A freeware Metroidvania game chronicling the travels of an adventurous egg. Download it here.As the player progresses through the game, multiple separate paths appear, new powerups are found, bosses are conquered, and the plot slowly develops around your travels.The game has a uniquely cartoony appearance that, though simple, is still endearing and convincing. With a huge number of different environments, many of which are wholly optional, a healthy sense of exploration is definitely rewarded. Oh, and the game is really hard at times, with some jumping segments being pull-your-hair-out difficult.Compare to Craz'd!, of similar gameplay, genre, and aesthetic.
Attack Its Weak Point: Every single boss except one is defeated by dodging its attacks for a little while, then jumping on it or shooting fire/ice at it when it's vulnerable.
A Winner Is You: The ending is nothing but a white screen with something resembling the statue near the beginning of the game congratulating you, followed by a rather cute drawing of the protagonist and the pink bird holding hands, looking out over the sea.
Big Boo's Haunt: the Curtain and the UnderTomb, which feature ghosts as enemies (completely different ones from those important to the story). The latter has entire flocks of them.
Blackout Basement: Dark Grotto, which is so dark that you and the torches only reveal a very small circle. Many monsters that you can't possibly see or expect will hit you, and for huge damage too. And of course, they don't emit light. Thankfully, at least the boss does.
One room in Black Castle is like this, with the lights intermittently dying on you and then coming back. Apparently the endboss is too cheap to replace his damn light bulbs...
Bullet Hell: In an odd non-shmup example, most of the bosses in this game flood the screen with projectiles or other hazards in between which you must weave. Some non-boss obstacles qualify as well. The purple...substance falling from the ceiling in one room of BlackCastle comes to mind.
Killer grapes. They are killer grapes. Just ask Raocow.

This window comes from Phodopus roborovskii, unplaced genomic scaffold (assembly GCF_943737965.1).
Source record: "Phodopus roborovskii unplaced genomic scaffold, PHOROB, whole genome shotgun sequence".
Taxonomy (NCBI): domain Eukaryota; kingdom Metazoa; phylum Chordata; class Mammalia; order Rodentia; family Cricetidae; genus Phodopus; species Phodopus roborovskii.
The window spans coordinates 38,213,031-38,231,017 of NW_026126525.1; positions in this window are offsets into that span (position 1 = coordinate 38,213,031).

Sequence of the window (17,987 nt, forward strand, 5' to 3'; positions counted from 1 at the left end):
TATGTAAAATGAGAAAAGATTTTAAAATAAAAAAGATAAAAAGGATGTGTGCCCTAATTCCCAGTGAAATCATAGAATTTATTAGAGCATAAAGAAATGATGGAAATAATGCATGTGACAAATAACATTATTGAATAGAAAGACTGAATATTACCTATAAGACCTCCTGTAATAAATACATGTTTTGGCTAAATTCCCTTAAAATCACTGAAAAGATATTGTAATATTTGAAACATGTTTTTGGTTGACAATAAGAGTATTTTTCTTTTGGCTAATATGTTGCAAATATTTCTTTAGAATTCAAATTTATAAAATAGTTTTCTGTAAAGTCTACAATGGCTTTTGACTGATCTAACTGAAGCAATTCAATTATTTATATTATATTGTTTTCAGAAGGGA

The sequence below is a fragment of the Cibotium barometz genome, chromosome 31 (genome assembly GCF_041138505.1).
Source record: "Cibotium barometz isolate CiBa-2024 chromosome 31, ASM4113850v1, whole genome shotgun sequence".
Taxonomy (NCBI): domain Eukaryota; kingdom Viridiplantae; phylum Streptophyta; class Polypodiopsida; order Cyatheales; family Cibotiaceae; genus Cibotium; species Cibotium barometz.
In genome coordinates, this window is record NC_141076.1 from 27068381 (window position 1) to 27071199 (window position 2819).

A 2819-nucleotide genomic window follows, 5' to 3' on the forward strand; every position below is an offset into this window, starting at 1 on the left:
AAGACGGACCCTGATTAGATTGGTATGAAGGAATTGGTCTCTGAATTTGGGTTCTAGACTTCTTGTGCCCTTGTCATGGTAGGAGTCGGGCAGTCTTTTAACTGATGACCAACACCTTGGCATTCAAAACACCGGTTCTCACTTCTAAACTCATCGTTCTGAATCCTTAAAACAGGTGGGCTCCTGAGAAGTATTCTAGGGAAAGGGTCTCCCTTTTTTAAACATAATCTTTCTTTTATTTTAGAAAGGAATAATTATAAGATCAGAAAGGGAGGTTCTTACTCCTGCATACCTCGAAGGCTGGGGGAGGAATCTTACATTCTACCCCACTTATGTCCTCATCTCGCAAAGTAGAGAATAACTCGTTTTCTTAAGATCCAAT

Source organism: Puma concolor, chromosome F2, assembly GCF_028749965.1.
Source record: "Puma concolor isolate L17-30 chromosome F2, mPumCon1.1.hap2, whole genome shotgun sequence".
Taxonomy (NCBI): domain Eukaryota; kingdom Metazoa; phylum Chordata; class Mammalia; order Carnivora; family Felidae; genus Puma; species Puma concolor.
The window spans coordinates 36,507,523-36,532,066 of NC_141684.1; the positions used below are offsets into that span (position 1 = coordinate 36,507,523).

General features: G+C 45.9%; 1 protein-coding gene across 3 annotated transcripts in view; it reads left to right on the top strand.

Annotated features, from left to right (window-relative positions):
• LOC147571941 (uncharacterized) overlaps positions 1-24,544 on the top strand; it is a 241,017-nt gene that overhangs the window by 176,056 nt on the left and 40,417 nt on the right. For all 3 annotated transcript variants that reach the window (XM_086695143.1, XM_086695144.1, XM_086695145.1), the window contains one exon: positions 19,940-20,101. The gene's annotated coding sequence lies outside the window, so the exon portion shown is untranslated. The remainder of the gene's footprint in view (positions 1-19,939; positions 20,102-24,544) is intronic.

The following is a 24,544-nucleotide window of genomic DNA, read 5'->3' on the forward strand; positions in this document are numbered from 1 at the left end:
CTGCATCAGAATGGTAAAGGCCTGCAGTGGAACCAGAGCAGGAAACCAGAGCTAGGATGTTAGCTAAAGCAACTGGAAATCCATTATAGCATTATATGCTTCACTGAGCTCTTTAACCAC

Cash Gate: Some (fairly early) areas are blocked off by yellow walls with shopkeepers sitting next to them. Closer to Broken Bridge than most examples of this trope: the prices they ask aren't completely extortionate, and the main reason they block your passage is that you can't communicate with them until you hatch.
Convection Schmonvection: Some screens in the Fire Cage contain lava. Despite the fact that, as the name implies, the area is an enclosed space, you will not be hurt unless you actually touch the lava.
Copy And Paste Environments: Averted to a greater extent than is possible in most games, as not even the background graphics are the same from area to area. Rather than having tiled or otherwise regular backgrounds, nearly the entire game world is one continuous piece of hand-drawn (probably MS Paint) art, with every screen therefore having a unique appearance. (The exceptions to this continuity are MountSide and the combined block of BlackCastle and the proper final area, both of which are not directly connected to the rest of the game world and only accessible through portals or save point warping.)
Death Course: Short ones (just a couple screens) are all over the place, as platforming is the main part of the game. There are also some protracted sequences, made tougher with unforgiving save placement sending you back to the beginning if you die.
Also, if you skip the upgrade that lets you warp between save points and then fall into FarFall, which you can't get out of without warping, the upgrade will be waiting for you right next to StoneCastle's first save point.
Disc One Final Dungeon: The Curtain. You need pretty much every powerup you can get at that point just to get in, and it's pretty difficult compared to other areas you've gone through. There's dramatic music and lightning, too...
Event Flag: A rather blatant example is the warp that appears for no particular reason after you've talked to a certain character about something apparently unrelated.
Fake Difficulty: The sparse save placement and unforgiving platforming segments make some sections far, far more difficult than they really ought to be.
Fan Nickname: Nothing in the game except for the levels, the items, and two bosses have canon names, so these are inevitable.
The two bosses with canon names are Fluffy, the boss of Cloud Run, and the ninja, whose name is Shakespeare. (If you check the source code, the font he uses in his pre-boss cutscenes is called "fnt_shakespeare")
Bandit, which refers to the bird with the bandit mask, appears as a signature on several signposts across the world, too.
Goomba Springboard: While it doesn't make you jump any higher than it normally would, jumping on an enemy regenerates your Double Jump, so you can use an enemy as a platform to get to a higher area, or use enemies to form a "bridge" across spike pits and the like.
Guide Dang It: Some players may find it very difficult to figure out how to reach the chamber with the first save point (and a necessary power-up) in SkySand if they have made a certain incorrect assumption about how the warp system works. You don't need to have used a save point to warp to it. You only need to have seen it.
Finding the secret library, which reveals a lot of the game's Back Story and explains the boss of CloudRun.
Heart Container: There are no fewer than 95 such items, each one adding 10 Hit Points on to your initial 100. Individually, these aren't that useful, when before long monsters and traps will do upwards of 100 damage. As a result of this, and possibly as a form of mercy, some areas (notably IceCastle) are absolutely stuffed with them.